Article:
The Canadian star released his new album overnight. Dawn FM presents a driving radio show in the dark and in the light. The sixteen pieces oscillate between the exotic and the alluring.
The Weeknd, one of the world’s greatest solo artists, released his new album Friday Night. The 31-year-old musician, born Abel Tesfaye of Toronto, should be known to most people for his hit song “Blinding Lights”. The track was the biggest hit of 2020, it’s still on the radio and every time you can’t help but play it.
“Dawn FM” is the name of the new album, and it has been positioned as a radio show. The artist imagines that you can hear them driving through purgatory. The DJ performing the show is actor Jim Carrey. Relax, Carrie says, “I’ve been in the dark for too long anyway.” The epidemic-affected listener nodded. The Weeknd and Carrey know each other because they don’t live far from each other and find out at some point that they both have a telescope by the window.
The album is pretty good, even if it’s a bit long like every single big pop star has done. But the more pieces, the more views you stream. Sixteen Tracks was produced by Max Martin, who has provided international hits to an incredible number of artists, from Britney Spears to Taylor Swift. Daniel Lopatin has also worked, and this is where things get interesting. Because the guy who calls his own music project Oneohtrix Point never belongs to the electronic avant-garde, one of the famous creators.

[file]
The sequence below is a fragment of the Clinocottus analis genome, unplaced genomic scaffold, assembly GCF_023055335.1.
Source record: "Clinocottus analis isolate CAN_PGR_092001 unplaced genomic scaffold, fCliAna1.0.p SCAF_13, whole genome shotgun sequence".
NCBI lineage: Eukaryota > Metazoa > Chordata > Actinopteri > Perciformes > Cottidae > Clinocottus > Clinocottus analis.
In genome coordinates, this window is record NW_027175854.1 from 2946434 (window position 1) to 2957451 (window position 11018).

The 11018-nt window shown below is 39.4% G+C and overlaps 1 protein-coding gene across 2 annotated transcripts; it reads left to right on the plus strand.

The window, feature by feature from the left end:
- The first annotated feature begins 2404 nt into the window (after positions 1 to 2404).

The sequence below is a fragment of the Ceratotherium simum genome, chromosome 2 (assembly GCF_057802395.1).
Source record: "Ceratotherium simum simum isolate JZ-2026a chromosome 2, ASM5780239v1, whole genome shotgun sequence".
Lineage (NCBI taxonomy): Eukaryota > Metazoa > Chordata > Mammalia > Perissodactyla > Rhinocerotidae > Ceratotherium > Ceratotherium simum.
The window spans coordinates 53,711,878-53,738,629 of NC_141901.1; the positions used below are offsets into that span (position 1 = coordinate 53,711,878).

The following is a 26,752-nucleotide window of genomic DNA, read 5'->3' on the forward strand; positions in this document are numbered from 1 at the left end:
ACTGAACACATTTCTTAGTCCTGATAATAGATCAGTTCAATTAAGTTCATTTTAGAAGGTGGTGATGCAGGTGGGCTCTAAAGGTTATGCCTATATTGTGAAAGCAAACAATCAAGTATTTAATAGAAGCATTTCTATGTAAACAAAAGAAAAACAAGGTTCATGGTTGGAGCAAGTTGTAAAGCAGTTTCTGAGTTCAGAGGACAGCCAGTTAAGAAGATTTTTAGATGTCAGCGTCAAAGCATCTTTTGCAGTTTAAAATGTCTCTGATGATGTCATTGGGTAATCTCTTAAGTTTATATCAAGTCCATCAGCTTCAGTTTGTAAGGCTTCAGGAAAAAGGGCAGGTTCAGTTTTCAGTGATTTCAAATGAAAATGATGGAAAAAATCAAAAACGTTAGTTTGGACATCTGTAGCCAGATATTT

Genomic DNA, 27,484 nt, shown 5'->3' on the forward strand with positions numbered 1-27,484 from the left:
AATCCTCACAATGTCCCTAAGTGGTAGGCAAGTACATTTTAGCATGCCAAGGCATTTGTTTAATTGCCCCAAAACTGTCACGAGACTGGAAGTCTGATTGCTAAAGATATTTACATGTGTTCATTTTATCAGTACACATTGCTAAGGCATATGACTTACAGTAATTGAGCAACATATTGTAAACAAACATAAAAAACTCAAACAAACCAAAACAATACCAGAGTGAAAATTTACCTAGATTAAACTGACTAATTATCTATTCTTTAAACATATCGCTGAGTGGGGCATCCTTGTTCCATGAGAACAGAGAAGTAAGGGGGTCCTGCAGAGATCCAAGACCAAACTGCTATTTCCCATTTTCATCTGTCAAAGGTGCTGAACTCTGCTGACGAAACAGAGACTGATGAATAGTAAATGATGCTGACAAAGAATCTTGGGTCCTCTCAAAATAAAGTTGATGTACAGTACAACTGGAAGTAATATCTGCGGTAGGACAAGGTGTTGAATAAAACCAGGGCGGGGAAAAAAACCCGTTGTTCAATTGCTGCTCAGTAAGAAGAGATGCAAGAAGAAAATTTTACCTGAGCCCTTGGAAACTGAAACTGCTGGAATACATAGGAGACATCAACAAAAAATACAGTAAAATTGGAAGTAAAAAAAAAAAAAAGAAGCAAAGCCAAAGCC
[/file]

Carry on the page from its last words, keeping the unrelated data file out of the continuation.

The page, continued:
“Dawn FM” oscillates between weird and catchy. “Every Angel is Terryfying” looks like a trailer for an ’80s movie just released on VHS. “Less Than Zero” offers The Weekend’s best vocal performance to date.
The man, whose style is perhaps best described as a satirical-nihilistic RnB, once again affirms his love for Michael Jackson’s work. Based on the model for the Daft-Punk piece “Giorgio By Giorgio,” in which the French duo’s champion spoke about his aesthetics in 2013, Quincy Jones tells of his unparent youth in “A Tale by Quincy.” Jones produced Michael Jackson’s greatest work, and eventually, The Weeknd presented “Out Of Time,” which could easily have been written for Jackson’s record “Off The Wall.”
Otherwise, there is a noticeable move towards the middle stage of Depeche Mode. The dark side of the ’80s is, however, the period that The Weeknd clearly revere the most. Dark luster leads you with soft, velvety rhythms. You only hear “petrol”. It’s almost as if he had “Drive” in his head, with Ryan Gosling in a high-gloss jacket with an embroidered scorpion doing his job: Shift up and be fast.
As usual, the poems are about exotic affection a lot, but recently also about successes that can be boasted. Rappers Lil’ Wayne and Tyler, The Creator were welcomed as guests. At the end of this impressive album, Jim Carrey says in a surprising voice: “You have to be heaven to see heaven / Peace be upon you.”
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